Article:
A sad girl, dealing with loss, grief within her. A girl with a blue hijab and  big smile, having so much love to share. A girl who drowns in thought, and wishes to be someone great, and be loved by more, and to help everyone around, and hopeful for better days who screamed, and sang, and prayed; and whose tears flowed gently down her cheeks as her past memories rushed back in.

Pastiches of Great Expectations

Passage 1:
… That was the time when the truth was made clear, by the dark stars whose light reddened with Lord Eshan’s fury, and by the cathedral, once so opulent, and the monuments built in Her honour, which crumbled to dust; that Kasavionos, Varokira, Azanak, Tesiran, and Ganok, the ancient rulers of Eshara, were once more free to conquer; and that the western countries of Jahion and Cerrus, lands of rivers and mountains and deserts, would soon take up arms in preparation for a war; and that the northern land of Kanar would do the same; and that Eshan the Creator in her anger would not intercede; and that Simon, once named Edward Alder, stood at the center of it all, not knowing what to do.

Passage 2:
A regal man, in a long grey coat, with white streaks in his dark hair and beard. A man with dark eyes, and with a sharp nose, and with mechanical implants in his fingers. A man who had once been a lord, and once been wealthy, and once been respected, and once been powerful, and had once fought, and had once killed; who now watched and listened, and saw and heard; and who always waited in the shadows for his time to come again.

(NOTE: Both of these are derived from the events of a story I intend to write. The first describes the circumstances leading up to the finale, and the second a major antagonist)

Pastiche on Charles Dickens’ “Great Expectations”

Passage 1

At this time I knew, that this merry place blanketed in snow was the mall; and that Santa, jolly in his ways, and also Buddy elf of Santa, were cozy and warm; and that Oliver, Emma, Harry, Thomas, and David, tots of the waiting parents, were giddy yet composed; and that the spectacular landscape beyond the scene, crossed with trees and bells and wreathes, with rowdy shoppers crowding through, was the gates; and that the red and white line beyond, was candy cane lane; and that the distant candy hut from which shouts of joy came, was Santa’s; and that the mound of Christmas joy taking in the season and beginning to smile, was me.

Passage 2

A jolly man, all in soft red, with a great sack on his shoulder. A man with a hat, and with black boots, and with a pipe in his mouth. A man who had been dusted in soot, and powdered by snow, and fattened by cookies, and bit by frost, and warmed by smoke, and framed by beard; who bounced, and laughed, and beamed, and smoked; and whose sleigh jingled as he flew through the night.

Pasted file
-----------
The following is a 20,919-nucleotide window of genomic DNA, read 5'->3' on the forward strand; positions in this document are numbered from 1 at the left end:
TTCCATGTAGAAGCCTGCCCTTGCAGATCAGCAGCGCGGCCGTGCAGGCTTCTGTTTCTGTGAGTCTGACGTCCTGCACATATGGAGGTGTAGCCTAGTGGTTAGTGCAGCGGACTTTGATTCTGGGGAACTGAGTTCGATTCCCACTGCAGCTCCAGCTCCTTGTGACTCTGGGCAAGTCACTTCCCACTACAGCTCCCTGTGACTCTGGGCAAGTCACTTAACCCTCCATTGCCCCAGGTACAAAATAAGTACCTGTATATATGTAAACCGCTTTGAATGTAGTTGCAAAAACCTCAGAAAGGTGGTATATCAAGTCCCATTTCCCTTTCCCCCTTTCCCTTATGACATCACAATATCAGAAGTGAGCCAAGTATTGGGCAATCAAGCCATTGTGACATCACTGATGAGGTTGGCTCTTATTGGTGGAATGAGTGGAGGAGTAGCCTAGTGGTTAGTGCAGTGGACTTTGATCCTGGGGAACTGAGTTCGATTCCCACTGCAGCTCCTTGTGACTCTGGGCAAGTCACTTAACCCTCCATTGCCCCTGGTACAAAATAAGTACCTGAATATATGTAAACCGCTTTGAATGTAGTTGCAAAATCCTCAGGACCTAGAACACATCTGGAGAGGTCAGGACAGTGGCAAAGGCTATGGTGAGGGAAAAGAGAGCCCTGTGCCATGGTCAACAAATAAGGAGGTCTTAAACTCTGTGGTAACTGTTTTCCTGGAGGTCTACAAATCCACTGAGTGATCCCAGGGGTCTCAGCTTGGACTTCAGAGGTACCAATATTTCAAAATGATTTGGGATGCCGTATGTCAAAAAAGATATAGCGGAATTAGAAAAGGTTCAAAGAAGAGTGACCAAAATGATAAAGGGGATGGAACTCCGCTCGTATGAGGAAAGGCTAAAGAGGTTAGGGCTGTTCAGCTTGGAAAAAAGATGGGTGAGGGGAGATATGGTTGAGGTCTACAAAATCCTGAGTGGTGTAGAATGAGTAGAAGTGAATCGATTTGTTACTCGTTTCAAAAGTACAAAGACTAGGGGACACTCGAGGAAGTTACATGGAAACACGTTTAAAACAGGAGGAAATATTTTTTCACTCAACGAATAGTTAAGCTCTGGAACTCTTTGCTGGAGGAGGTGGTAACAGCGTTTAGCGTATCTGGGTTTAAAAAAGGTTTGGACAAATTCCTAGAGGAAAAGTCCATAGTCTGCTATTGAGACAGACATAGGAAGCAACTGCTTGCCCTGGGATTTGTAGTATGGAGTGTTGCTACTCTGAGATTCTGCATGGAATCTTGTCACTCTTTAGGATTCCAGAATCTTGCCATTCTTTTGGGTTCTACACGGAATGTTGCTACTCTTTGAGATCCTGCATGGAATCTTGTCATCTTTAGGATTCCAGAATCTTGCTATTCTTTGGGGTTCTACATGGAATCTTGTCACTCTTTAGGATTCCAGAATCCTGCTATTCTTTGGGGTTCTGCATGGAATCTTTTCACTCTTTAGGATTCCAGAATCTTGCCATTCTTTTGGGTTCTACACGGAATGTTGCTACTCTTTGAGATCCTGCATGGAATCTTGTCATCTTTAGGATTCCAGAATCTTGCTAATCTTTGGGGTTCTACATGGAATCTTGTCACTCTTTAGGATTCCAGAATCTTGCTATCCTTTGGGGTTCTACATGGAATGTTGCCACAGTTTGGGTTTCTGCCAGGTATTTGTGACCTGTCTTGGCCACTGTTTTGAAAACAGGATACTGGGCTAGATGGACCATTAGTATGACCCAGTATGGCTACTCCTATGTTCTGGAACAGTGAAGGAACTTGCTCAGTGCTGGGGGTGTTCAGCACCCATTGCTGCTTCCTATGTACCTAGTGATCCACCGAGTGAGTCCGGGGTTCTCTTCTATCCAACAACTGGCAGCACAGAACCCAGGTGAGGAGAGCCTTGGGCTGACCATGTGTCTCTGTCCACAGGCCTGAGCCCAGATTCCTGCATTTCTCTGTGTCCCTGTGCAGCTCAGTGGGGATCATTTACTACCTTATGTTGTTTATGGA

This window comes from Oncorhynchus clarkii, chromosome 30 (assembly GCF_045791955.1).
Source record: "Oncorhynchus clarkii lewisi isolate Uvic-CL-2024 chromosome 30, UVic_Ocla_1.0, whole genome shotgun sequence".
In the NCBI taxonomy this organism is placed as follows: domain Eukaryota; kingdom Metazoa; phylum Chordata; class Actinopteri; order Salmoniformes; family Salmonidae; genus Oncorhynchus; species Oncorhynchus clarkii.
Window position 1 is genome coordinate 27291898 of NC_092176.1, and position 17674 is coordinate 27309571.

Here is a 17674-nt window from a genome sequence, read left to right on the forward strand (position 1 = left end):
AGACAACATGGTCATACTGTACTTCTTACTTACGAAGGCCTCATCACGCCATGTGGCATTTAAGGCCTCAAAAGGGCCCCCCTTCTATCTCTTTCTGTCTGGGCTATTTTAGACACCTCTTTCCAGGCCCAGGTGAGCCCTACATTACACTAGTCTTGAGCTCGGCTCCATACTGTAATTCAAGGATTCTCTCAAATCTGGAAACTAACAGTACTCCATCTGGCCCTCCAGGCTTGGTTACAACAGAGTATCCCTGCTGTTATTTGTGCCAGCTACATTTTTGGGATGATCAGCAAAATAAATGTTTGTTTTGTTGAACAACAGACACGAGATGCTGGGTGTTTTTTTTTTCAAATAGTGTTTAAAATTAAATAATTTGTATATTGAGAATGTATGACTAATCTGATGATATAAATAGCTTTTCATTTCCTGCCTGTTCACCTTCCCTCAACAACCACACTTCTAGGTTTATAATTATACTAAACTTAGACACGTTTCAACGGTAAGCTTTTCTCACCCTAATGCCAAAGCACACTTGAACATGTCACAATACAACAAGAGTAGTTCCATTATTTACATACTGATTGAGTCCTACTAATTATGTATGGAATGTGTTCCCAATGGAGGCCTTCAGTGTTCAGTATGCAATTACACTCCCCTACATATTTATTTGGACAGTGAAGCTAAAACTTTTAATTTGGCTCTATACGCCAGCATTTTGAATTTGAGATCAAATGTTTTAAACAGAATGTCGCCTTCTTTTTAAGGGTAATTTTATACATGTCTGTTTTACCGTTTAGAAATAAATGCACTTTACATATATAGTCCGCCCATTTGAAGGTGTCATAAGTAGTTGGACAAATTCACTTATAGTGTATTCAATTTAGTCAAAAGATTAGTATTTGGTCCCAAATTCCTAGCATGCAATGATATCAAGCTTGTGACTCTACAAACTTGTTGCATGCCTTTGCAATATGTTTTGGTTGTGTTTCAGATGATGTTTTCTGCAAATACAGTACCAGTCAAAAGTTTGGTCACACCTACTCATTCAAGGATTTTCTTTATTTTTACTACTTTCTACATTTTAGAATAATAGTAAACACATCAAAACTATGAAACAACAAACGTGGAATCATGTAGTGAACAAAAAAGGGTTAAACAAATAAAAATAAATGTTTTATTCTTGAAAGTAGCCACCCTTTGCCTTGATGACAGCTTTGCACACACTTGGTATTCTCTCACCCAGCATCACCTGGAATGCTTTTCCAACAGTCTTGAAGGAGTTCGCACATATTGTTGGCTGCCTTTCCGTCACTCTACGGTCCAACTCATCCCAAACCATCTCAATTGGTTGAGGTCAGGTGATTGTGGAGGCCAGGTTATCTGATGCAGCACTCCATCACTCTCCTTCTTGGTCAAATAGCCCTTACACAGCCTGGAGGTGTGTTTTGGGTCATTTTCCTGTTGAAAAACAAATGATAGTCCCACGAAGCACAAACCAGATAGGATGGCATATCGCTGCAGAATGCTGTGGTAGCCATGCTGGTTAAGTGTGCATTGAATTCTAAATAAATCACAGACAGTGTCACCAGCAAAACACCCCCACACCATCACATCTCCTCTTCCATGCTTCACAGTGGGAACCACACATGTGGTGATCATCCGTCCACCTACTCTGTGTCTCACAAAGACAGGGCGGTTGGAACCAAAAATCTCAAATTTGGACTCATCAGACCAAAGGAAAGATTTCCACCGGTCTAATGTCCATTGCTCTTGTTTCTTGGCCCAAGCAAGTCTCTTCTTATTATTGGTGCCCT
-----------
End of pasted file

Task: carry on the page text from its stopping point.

Pastiche excercise

Passage 1: …At such time I knew for certain, that this place I called “home” was the pathway that led me into the heart of mine, and that me myself, for long abandoned this place, and also the feeling of being bored of my own origin so much, had been accepted and replaced with the happy, joy, gratitude, delight and peace, all now flow into me like a new first wind of a spring I dearly love so much; and that no matter how hard life is can seems to me, being mixed with the colors of sadness and despair, intertwined with the chaos, conflicts that will never stop, conflicts that I hardly understand, will always be there, and that whenever it all feel too much for me that I just want to stop for a moment to find a bit of peace, home is there; to welcome my little existence and no matter how much has happened, it’s there.

Passage 2: The train passed, with the slight city rain, there I sit with my own self. The cold air, with the lingering sadness, with some quick deep breaths, and with the blue that I have been so familiar with. The cold air which had been there for long, cleansing the air, and dirty the soils, and wet the hot roads, and wind follows, and cut through the busting city life, and bring life, and tear away our hearts; rain comes, and stop, and come, and stop; but is always there to welcome lonely soul who need a moment of tranquil in life.

Pastiche on Charles Dickens Great Expections